It’s been suggested that the recommendations of WCED in 1987 and the success of Elkington’s The Green Consumer Guide in 1988 led to “sustainable” being perceived as “green” by consumers and business people.
A decade later, Elkington published Cannibals with Forks in which he advocated that all businesses can, and must, help society achieve three goals: economic prosperity, environmental protection, and social equity. He coined these goals as the “Triple Bottom Line” (TBL) of profit, people, and planet – a business sustainability framework adopted by thousands of organizations worldwide.
Cannibals with forks brought Sustainability to the corporate world, and TBL became part of the business lexicon.
Elkington’s latest book, released earlier this year, Green Swans: The Coming Boom in Regenerative Capitalism, explores the changing face of capitalism, democracy, and sustainability and its impacts on business, society, and the planet.
Writing this book had Elkington rethinking his Triple Bottom Line framework from profit, people, and planet to people, planet, and prosperity.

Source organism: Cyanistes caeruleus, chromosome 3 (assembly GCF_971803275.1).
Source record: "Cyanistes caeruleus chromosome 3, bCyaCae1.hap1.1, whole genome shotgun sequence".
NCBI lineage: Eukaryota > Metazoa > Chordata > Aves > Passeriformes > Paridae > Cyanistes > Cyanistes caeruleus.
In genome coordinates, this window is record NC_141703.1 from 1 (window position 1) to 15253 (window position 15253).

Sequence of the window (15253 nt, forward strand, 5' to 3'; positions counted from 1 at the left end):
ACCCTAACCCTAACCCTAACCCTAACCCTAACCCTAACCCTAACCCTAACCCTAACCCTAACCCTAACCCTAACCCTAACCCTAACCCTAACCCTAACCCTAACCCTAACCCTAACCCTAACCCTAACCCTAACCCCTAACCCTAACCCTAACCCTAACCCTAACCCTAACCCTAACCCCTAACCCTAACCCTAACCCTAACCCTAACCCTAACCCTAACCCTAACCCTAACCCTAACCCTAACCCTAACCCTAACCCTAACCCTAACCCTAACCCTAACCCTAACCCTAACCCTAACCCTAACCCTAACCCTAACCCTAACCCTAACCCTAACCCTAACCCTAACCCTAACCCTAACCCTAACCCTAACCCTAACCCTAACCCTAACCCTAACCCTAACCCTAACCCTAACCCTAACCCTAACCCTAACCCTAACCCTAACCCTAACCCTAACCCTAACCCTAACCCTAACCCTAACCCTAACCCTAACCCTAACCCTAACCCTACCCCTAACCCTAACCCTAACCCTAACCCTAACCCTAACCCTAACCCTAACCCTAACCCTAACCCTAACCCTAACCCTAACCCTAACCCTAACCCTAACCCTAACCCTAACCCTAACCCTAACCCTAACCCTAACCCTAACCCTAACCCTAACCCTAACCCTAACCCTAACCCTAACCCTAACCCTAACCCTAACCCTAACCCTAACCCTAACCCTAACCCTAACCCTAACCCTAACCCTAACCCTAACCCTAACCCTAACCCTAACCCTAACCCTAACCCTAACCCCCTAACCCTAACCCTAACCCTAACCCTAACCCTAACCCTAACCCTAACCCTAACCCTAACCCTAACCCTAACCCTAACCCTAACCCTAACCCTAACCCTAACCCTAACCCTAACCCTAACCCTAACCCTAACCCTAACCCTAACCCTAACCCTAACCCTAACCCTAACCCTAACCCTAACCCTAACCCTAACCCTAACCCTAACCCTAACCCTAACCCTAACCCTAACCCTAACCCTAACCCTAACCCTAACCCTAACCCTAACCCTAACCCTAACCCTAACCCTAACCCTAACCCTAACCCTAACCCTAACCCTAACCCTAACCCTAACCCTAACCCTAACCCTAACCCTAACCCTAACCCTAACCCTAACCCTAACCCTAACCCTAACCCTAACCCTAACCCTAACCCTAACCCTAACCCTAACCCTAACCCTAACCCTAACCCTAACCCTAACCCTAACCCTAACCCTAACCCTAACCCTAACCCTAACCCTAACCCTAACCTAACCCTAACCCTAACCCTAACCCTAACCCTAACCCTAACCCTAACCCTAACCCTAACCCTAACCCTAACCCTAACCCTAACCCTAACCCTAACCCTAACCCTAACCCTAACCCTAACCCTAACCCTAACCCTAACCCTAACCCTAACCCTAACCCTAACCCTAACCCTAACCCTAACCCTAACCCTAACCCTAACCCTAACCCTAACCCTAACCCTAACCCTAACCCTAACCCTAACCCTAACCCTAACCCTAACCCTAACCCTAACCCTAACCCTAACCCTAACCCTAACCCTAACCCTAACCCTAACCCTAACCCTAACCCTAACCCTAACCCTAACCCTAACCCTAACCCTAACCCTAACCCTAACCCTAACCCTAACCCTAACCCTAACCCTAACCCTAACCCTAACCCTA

In a recent article about the book, the author stated that capitalism “must now become radically more economically inclusive, socially just, and — crucially — environmentally restorative.”
The world is now in what Elkington calls a historical U-bend where uncertainty and confusion are rampant. Hard to argue with that! To move forward and upward, we need to embrace the uncertainty, experiment with new economic and political models, identify opportunities for 10X thinking and solutions, and use the SDGs as our North Star.
COVID-19 certainly taught us what it means to live in uncertainty and discomfort; there is no industry, government, or society that the coronavirus hasn’t touched. Each is being transformed and will continue to be, as a result of this pandemic. There’s no going back, and there’s no business as usual. Going forward is our only option; whether that journey leads to prosperity or failure depends on us.
I know “the new normal” has become a cliché, but no one knows what the future will look like; we just know it will be different. But does that mean we sit back and wait for it to happen? No, waiting for it to happen makes us victims of circumstance. Embracing uncertainty and discomfort, as Elkington instructs, and capitalizing on bold opportunities makes us strong leaders.
“When written in Chinese, the word ‘crisis’ is composed of two characters. One represents danger, and the other represents opportunity.”
John F. Kennedy
35th President of the US
Beyond green: sustainable development in the new normal
Hopefully, after what we’ve been through, our journey to the new normal will be cleaner and greener, where more businesses embrace the circular economy.